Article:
A few weeks ago, while browsing the websites of Paris’s top pâtisseries, I spotted Hugo et Victor’s Tarte Fraise (strawberry tart). The pastry’s strawberry-red shell complemented its meticulously arranged strawberry slices superbly—I was quite inspired by its colour.
This weekend, I had a chance to experiment with adding food colouring to tart dough. The results were impressive. The trick is to use a food colouring that does not lose its pigment when baked.
Ladurée Patisserie’s La Fraise(French for simplyStrawberry) caught my eye two weeks ago, when I was vacationing in London. After interrogating a sales associate with a barrage of questions, I learned that the interior of La Fraiseconsists of fluffy coconut sponge cake and house-made strawberry compote enrobed in a heavenly strawberry crème mousseline.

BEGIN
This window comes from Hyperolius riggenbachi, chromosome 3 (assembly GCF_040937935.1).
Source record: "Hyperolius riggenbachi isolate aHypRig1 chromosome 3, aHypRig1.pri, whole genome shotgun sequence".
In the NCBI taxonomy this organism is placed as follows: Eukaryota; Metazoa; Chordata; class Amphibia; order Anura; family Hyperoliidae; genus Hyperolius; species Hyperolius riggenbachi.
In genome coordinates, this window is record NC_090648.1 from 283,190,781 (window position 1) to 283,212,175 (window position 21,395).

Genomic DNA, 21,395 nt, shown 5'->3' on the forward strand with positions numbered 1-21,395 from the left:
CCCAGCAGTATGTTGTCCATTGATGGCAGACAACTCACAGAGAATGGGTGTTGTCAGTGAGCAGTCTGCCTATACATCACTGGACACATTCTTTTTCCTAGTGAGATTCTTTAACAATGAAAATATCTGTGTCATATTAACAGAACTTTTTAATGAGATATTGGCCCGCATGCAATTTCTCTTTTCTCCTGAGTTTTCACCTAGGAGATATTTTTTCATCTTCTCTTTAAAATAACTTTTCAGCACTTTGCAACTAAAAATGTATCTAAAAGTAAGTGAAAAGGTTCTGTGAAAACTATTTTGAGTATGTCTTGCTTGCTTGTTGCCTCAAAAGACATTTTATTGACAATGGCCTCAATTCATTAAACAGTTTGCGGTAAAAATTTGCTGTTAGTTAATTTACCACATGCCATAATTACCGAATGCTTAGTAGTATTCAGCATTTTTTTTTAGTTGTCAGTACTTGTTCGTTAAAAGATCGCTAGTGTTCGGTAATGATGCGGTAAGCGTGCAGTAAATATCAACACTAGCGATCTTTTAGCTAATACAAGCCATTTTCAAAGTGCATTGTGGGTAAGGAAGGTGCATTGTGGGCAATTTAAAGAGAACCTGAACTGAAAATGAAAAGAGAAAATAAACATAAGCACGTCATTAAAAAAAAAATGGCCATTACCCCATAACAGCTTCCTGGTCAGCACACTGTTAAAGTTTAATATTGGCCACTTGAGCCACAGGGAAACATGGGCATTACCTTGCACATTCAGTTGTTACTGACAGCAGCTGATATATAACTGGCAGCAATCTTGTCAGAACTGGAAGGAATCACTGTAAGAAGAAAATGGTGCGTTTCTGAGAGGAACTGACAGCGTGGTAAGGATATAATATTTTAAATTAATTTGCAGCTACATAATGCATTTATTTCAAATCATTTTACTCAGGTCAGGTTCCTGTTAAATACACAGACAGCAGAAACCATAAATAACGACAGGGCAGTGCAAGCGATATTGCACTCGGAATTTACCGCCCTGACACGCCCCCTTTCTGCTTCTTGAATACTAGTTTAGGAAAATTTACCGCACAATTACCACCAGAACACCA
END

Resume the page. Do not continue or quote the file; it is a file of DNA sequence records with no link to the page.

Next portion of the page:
The crème is then covered with strawberry-red dacquoise cake, studded with royal icing “seeds”, and impaled with a gum paste stem before being neatly arranged in rows in the Ladurée display case. Don’t be turned off by the cartoony, almost gimmicky appearance of this eye-catching entremet cake; La Fraise is incredibly tasty.
I think I may be a tad obsessed with Japanese pastry chef Sadaharu Aoki. I’m on an Aoki binge. Three weeks ago, I created his legendary salted caramel and milk chocolate tarts using a robot I had built just for the project.
Two weeks ago, I wrote a lengthy éclair tutorial primarily based on his acclaimed (but previously untranslated from Japanese) method. This week, I am sharing the results of my efforts to reverse engineer his black sesame éclair, one of the highest rated pastries in Paris together with his salted caramel and milk chocolate tart.